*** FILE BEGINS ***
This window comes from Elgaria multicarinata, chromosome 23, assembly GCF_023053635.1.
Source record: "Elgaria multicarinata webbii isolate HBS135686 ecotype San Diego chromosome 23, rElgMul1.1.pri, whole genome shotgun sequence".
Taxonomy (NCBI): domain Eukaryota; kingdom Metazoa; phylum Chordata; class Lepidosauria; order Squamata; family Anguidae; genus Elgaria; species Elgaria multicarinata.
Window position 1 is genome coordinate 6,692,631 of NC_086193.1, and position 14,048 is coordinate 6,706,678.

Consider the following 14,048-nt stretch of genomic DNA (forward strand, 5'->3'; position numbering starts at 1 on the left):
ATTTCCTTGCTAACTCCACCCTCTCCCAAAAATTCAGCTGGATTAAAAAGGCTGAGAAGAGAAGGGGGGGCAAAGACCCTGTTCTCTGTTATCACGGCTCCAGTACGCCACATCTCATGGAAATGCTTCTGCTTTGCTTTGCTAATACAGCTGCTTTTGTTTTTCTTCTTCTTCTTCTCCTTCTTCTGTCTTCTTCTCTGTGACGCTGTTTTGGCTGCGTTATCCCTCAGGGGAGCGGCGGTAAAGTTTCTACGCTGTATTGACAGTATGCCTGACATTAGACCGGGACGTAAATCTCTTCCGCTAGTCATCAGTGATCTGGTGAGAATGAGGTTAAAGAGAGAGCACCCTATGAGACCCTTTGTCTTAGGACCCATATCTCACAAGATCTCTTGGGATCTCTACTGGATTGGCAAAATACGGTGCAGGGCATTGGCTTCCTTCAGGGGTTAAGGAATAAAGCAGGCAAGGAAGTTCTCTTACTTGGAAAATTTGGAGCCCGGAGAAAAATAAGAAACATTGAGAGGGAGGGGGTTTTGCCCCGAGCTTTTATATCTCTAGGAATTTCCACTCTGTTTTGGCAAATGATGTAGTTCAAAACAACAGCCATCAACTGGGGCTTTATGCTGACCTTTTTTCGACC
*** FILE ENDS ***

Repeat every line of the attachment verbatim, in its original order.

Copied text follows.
This window comes from Elgaria multicarinata, chromosome 23, assembly GCF_023053635.1.
Source record: "Elgaria multicarinata webbii isolate HBS135686 ecotype San Diego chromosome 23, rElgMul1.1.pri, whole genome shotgun sequence".
Taxonomy (NCBI): domain Eukaryota; kingdom Metazoa; phylum Chordata; class Lepidosauria; order Squamata; family Anguidae; genus Elgaria; species Elgaria multicarinata.
Window position 1 is genome coordinate 6,692,631 of NC_086193.1, and position 14,048 is coordinate 6,706,678.

Consider the following 14,048-nt stretch of genomic DNA (forward strand, 5'->3'; position numbering starts at 1 on the left):
ATTTCCTTGCTAACTCCACCCTCTCCCAAAAATTCAGCTGGATTAAAAAGGCTGAGAAGAGAAGGGGGGGCAAAGACCCTGTTCTCTGTTATCACGGCTCCAGTACGCCACATCTCATGGAAATGCTTCTGCTTTGCTTTGCTAATACAGCTGCTTTTGTTTTTCTTCTTCTTCTTCTCCTTCTTCTGTCTTCTTCTCTGTGACGCTGTTTTGGCTGCGTTATCCCTCAGGGGAGCGGCGGTAAAGTTTCTACGCTGTATTGACAGTATGCCTGACATTAGACCGGGACGTAAATCTCTTCCGCTAGTCATCAGTGATCTGGTGAGAATGAGGTTAAAGAGAGAGCACCCTATGAGACCCTTTGTCTTAGGACCCATATCTCACAAGATCTCTTGGGATCTCTACTGGATTGGCAAAATACGGTGCAGGGCATTGGCTTCCTTCAGGGGTTAAGGAATAAAGCAGGCAAGGAAGTTCTCTTACTTGGAAAATTTGGAGCCCGGAGAAAAATAAGAAACATTGAGAGGGAGGGGGTTTTGCCCCGAGCTTTTATATCTCTAGGAATTTCCACTCTGTTTTGGCAAATGATGTAGTTCAAAACAACAGCCATCAACTGGGGCTTTATGCTGACCTTTTTTCGACC